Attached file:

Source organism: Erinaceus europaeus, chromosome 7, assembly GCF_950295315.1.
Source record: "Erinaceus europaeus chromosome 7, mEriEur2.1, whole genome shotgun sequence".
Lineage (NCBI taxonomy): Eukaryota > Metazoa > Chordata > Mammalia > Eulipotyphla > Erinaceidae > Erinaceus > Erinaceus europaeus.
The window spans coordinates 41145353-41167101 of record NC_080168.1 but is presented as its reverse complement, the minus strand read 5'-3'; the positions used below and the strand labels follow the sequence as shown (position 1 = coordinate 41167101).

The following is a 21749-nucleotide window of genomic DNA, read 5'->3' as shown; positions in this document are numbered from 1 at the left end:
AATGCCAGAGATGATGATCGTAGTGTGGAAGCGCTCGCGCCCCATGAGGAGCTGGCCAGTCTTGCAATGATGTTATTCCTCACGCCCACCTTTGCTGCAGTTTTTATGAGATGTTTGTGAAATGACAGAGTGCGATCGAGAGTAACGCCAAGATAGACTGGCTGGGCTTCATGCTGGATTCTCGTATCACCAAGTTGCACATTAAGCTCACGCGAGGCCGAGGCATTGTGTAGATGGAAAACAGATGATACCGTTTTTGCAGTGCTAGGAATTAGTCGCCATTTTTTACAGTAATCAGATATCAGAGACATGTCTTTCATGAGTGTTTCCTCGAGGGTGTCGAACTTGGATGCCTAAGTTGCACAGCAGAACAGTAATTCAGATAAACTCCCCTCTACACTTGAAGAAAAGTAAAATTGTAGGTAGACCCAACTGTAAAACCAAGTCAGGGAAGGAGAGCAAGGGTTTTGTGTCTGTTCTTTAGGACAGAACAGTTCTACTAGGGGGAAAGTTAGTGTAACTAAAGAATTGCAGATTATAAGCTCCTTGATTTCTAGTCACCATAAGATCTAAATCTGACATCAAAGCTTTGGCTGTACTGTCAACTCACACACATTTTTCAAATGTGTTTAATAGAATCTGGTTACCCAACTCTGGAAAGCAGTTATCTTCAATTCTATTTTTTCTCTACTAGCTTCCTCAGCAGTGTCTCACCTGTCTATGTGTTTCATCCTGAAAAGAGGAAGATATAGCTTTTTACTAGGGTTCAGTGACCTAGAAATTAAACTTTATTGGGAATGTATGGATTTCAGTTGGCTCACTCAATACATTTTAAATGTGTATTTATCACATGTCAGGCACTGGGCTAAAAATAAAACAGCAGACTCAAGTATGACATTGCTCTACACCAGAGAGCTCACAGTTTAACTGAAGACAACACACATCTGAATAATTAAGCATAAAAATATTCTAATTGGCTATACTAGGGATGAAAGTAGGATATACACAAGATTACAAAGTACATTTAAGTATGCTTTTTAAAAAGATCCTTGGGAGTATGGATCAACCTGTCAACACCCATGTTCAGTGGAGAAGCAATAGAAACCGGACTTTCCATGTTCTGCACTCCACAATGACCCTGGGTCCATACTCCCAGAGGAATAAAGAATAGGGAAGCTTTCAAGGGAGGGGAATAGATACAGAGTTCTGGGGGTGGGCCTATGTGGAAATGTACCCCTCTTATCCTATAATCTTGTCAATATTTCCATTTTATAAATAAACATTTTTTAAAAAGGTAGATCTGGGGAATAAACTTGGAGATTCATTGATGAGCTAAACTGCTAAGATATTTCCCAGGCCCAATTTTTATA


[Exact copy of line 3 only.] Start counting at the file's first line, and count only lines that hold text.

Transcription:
Lineage (NCBI taxonomy): Eukaryota > Metazoa > Chordata > Mammalia > Eulipotyphla > Erinaceidae > Erinaceus > Erinaceus europaeus.